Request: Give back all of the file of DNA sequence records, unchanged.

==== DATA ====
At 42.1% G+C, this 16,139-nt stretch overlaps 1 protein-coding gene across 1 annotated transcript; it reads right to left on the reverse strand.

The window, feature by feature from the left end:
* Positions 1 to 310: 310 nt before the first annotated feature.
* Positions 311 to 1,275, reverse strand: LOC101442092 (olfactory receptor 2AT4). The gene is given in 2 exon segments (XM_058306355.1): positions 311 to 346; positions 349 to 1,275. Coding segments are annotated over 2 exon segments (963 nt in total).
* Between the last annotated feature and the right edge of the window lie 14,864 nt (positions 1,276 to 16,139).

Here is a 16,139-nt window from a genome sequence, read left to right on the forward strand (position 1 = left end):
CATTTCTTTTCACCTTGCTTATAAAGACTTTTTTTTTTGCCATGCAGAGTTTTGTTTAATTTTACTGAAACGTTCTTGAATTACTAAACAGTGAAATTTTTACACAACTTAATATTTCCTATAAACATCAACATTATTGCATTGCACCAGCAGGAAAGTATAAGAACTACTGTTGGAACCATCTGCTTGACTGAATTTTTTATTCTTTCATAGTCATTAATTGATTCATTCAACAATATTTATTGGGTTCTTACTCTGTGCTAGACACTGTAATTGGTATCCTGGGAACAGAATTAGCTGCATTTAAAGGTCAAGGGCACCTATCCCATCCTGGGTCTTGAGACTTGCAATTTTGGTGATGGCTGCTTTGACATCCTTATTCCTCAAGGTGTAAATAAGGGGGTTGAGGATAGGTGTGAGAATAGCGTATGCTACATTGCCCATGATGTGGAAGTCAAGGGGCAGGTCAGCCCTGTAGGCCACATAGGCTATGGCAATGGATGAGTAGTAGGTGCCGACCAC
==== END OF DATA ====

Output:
At 42.1% G+C, this 16,139-nt stretch overlaps 1 protein-coding gene across 1 annotated transcript; it reads right to left on the reverse strand.

The window, feature by feature from the left end:
* Positions 1 to 310: 310 nt before the first annotated feature.
* Positions 311 to 1,275, reverse strand: LOC101442092 (olfactory receptor 2AT4). The gene is given in 2 exon segments (XM_058306355.1): positions 311 to 346; positions 349 to 1,275. Coding segments are annotated over 2 exon segments (963 nt in total).
* Between the last annotated feature and the right edge of the window lie 14,864 nt (positions 1,276 to 16,139).

Here is a 16,139-nt window from a genome sequence, read left to right on the forward strand (position 1 = left end):
CATTTCTTTTCACCTTGCTTATAAAGACTTTTTTTTTTGCCATGCAGAGTTTTGTTTAATTTTACTGAAACGTTCTTGAATTACTAAACAGTGAAATTTTTACACAACTTAATATTTCCTATAAACATCAACATTATTGCATTGCACCAGCAGGAAAGTATAAGAACTACTGTTGGAACCATCTGCTTGACTGAATTTTTTATTCTTTCATAGTCATTAATTGATTCATTCAACAATATTTATTGGGTTCTTACTCTGTGCTAGACACTGTAATTGGTATCCTGGGAACAGAATTAGCTGCATTTAAAGGTCAAGGGCACCTATCCCATCCTGGGTCTTGAGACTTGCAATTTTGGTGATGGCTGCTTTGACATCCTTATTCCTCAAGGTGTAAATAAGGGGGTTGAGGATAGGTGTGAGAATAGCGTATGCTACATTGCCCATGATGTGGAAGTCAAGGGGCAGGTCAGCCCTGTAGGCCACATAGGCTATGGCAATGGATGAGTAGTAGGTGCCGACCAC